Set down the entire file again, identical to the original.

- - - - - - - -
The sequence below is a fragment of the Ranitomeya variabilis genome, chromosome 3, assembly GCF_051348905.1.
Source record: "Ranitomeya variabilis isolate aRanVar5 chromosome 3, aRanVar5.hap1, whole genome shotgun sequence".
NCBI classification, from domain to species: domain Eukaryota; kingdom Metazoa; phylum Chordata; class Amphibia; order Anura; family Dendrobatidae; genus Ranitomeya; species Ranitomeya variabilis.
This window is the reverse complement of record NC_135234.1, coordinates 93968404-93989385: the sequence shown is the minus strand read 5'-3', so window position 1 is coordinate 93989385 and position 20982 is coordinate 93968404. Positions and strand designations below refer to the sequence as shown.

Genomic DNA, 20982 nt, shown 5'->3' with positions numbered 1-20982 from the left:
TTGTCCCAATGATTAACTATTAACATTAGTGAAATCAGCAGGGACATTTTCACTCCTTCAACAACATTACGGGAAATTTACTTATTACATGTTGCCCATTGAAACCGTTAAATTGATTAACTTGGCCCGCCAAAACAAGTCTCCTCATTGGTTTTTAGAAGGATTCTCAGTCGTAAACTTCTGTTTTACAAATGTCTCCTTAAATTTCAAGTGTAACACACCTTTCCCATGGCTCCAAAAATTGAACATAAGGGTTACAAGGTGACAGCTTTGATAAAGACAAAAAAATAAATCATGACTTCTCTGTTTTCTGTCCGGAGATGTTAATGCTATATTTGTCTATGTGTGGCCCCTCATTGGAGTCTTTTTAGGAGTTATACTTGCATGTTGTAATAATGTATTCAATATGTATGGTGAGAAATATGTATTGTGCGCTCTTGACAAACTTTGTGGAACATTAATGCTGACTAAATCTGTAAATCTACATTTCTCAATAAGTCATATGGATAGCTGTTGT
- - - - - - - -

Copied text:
The sequence below is a fragment of the Ranitomeya variabilis genome, chromosome 3, assembly GCF_051348905.1.
Source record: "Ranitomeya variabilis isolate aRanVar5 chromosome 3, aRanVar5.hap1, whole genome shotgun sequence".
NCBI classification, from domain to species: domain Eukaryota; kingdom Metazoa; phylum Chordata; class Amphibia; order Anura; family Dendrobatidae; genus Ranitomeya; species Ranitomeya variabilis.
This window is the reverse complement of record NC_135234.1, coordinates 93968404-93989385: the sequence shown is the minus strand read 5'-3', so window position 1 is coordinate 93989385 and position 20982 is coordinate 93968404. Positions and strand designations below refer to the sequence as shown.

Genomic DNA, 20982 nt, shown 5'->3' with positions numbered 1-20982 from the left:
TTGTCCCAATGATTAACTATTAACATTAGTGAAATCAGCAGGGACATTTTCACTCCTTCAACAACATTACGGGAAATTTACTTATTACATGTTGCCCATTGAAACCGTTAAATTGATTAACTTGGCCCGCCAAAACAAGTCTCCTCATTGGTTTTTAGAAGGATTCTCAGTCGTAAACTTCTGTTTTACAAATGTCTCCTTAAATTTCAAGTGTAACACACCTTTCCCATGGCTCCAAAAATTGAACATAAGGGTTACAAGGTGACAGCTTTGATAAAGACAAAAAAATAAATCATGACTTCTCTGTTTTCTGTCCGGAGATGTTAATGCTATATTTGTCTATGTGTGGCCCCTCATTGGAGTCTTTTTAGGAGTTATACTTGCATGTTGTAATAATGTATTCAATATGTATGGTGAGAAATATGTATTGTGCGCTCTTGACAAACTTTGTGGAACATTAATGCTGACTAAATCTGTAAATCTACATTTCTCAATAAGTCATATGGATAGCTGTTGT